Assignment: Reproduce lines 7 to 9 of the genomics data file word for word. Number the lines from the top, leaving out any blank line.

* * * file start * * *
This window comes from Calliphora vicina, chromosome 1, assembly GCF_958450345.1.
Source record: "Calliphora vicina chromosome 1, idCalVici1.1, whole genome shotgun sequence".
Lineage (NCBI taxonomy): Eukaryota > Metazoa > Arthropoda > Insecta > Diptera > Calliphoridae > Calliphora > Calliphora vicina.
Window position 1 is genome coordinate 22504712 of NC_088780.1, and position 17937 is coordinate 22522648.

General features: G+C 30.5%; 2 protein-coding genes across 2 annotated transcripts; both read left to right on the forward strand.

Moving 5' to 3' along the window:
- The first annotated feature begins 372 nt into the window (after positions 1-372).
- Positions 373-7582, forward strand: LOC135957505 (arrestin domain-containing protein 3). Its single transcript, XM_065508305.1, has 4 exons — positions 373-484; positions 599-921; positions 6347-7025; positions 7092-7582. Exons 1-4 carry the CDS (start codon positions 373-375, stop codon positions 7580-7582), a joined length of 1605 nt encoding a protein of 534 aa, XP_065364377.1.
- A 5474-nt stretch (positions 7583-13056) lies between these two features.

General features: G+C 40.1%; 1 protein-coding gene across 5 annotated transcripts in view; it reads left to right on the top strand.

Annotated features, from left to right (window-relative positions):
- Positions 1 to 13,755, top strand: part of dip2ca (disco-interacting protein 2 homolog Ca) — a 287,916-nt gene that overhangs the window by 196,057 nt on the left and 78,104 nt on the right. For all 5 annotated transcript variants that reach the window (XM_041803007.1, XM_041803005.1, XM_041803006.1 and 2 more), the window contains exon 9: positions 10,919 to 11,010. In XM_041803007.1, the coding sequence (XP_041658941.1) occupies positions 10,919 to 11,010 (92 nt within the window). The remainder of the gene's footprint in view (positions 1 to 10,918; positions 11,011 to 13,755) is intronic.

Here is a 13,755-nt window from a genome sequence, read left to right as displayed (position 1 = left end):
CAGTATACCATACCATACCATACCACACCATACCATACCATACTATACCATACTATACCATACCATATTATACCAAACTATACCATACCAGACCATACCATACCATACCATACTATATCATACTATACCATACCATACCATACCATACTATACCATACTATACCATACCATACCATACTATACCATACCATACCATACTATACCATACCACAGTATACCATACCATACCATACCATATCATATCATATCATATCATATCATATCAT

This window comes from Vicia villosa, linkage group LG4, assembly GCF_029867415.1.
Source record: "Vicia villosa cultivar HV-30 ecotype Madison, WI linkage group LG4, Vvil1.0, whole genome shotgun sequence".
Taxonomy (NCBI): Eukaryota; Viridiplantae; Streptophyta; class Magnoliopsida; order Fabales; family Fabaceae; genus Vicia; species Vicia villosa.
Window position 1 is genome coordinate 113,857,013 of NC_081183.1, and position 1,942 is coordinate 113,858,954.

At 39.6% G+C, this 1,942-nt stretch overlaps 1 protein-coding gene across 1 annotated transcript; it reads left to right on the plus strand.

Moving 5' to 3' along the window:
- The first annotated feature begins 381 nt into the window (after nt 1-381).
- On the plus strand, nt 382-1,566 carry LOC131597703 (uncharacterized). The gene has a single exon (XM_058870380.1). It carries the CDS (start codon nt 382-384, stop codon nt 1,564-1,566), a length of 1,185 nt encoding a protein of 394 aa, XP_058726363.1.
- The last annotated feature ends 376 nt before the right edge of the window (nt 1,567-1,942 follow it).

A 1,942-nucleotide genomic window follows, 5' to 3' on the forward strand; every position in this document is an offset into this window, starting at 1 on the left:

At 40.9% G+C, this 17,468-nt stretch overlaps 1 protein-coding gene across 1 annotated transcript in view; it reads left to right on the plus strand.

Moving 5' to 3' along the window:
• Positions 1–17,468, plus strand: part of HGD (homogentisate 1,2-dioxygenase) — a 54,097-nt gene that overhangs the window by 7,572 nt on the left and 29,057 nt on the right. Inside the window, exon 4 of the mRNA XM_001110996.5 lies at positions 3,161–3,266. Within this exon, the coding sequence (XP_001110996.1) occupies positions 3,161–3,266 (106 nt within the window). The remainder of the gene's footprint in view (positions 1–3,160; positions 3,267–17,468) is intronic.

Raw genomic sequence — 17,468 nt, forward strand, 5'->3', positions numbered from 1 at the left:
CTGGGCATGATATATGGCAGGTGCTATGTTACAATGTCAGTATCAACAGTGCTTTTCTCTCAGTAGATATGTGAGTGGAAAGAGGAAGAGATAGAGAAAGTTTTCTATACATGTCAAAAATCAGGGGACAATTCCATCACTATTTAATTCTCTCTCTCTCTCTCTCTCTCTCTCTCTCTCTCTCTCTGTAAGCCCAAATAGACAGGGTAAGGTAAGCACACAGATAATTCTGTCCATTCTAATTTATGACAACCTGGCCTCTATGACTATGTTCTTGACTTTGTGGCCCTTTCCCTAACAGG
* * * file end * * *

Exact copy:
- The first annotated feature begins 372 nt into the window (after positions 1-372).
- Positions 373-7582, forward strand: LOC135957505 (arrestin domain-containing protein 3). Its single transcript, XM_065508305.1, has 4 exons — positions 373-484; positions 599-921; positions 6347-7025; positions 7092-7582. Exons 1-4 carry the CDS (start codon positions 373-375, stop codon positions 7580-7582), a joined length of 1605 nt encoding a protein of 534 aa, XP_065364377.1.
- A 5474-nt stretch (positions 7583-13056) lies between these two features.